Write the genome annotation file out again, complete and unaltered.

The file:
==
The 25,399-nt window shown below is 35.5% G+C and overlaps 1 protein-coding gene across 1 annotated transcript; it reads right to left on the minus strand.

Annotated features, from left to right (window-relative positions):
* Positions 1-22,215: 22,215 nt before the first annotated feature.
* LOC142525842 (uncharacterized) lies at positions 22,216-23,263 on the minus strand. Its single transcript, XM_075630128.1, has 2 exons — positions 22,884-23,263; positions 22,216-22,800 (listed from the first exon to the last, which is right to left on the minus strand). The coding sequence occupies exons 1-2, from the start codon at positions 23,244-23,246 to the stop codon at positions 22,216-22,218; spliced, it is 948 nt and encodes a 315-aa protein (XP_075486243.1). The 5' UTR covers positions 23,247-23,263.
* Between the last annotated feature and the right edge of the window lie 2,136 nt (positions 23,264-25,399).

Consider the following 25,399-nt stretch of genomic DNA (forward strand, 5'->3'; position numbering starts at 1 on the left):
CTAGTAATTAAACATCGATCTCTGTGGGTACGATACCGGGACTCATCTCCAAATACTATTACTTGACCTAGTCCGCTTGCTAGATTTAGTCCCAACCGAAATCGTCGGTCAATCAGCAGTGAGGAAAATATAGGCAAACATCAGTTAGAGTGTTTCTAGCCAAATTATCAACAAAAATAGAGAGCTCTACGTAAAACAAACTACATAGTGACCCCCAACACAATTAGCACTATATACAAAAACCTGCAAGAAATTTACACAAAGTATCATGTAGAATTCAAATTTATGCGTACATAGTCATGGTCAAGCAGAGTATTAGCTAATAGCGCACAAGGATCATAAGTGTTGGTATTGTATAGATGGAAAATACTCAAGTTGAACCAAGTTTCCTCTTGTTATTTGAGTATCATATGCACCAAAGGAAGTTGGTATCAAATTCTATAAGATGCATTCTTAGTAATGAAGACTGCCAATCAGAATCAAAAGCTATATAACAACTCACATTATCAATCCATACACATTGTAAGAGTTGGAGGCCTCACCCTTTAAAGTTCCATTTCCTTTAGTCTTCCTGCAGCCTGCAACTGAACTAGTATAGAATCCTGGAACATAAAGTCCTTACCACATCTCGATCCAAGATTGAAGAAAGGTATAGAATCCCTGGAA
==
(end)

The 25,399-nt window shown below is 35.5% G+C and overlaps 1 protein-coding gene across 1 annotated transcript; it reads right to left on the minus strand.

Annotated features, from left to right (window-relative positions):
* Positions 1-22,215: 22,215 nt before the first annotated feature.
* LOC142525842 (uncharacterized) lies at positions 22,216-23,263 on the minus strand. Its single transcript, XM_075630128.1, has 2 exons — positions 22,884-23,263; positions 22,216-22,800 (listed from the first exon to the last, which is right to left on the minus strand). The coding sequence occupies exons 1-2, from the start codon at positions 23,244-23,246 to the stop codon at positions 22,216-22,218; spliced, it is 948 nt and encodes a 315-aa protein (XP_075486243.1). The 5' UTR covers positions 23,247-23,263.
* Between the last annotated feature and the right edge of the window lie 2,136 nt (positions 23,264-25,399).

Consider the following 25,399-nt stretch of genomic DNA (forward strand, 5'->3'; position numbering starts at 1 on the left):
CTAGTAATTAAACATCGATCTCTGTGGGTACGATACCGGGACTCATCTCCAAATACTATTACTTGACCTAGTCCGCTTGCTAGATTTAGTCCCAACCGAAATCGTCGGTCAATCAGCAGTGAGGAAAATATAGGCAAACATCAGTTAGAGTGTTTCTAGCCAAATTATCAACAAAAATAGAGAGCTCTACGTAAAACAAACTACATAGTGACCCCCAACACAATTAGCACTATATACAAAAACCTGCAAGAAATTTACACAAAGTATCATGTAGAATTCAAATTTATGCGTACATAGTCATGGTCAAGCAGAGTATTAGCTAATAGCGCACAAGGATCATAAGTGTTGGTATTGTATAGATGGAAAATACTCAAGTTGAACCAAGTTTCCTCTTGTTATTTGAGTATCATATGCACCAAAGGAAGTTGGTATCAAATTCTATAAGATGCATTCTTAGTAATGAAGACTGCCAATCAGAATCAAAAGCTATATAACAACTCACATTATCAATCCATACACATTGTAAGAGTTGGAGGCCTCACCCTTTAAAGTTCCATTTCCTTTAGTCTTCCTGCAGCCTGCAACTGAACTAGTATAGAATCCTGGAACATAAAGTCCTTACCACATCTCGATCCAAGATTGAAGAAAGGTATAGAATCCCTGGAA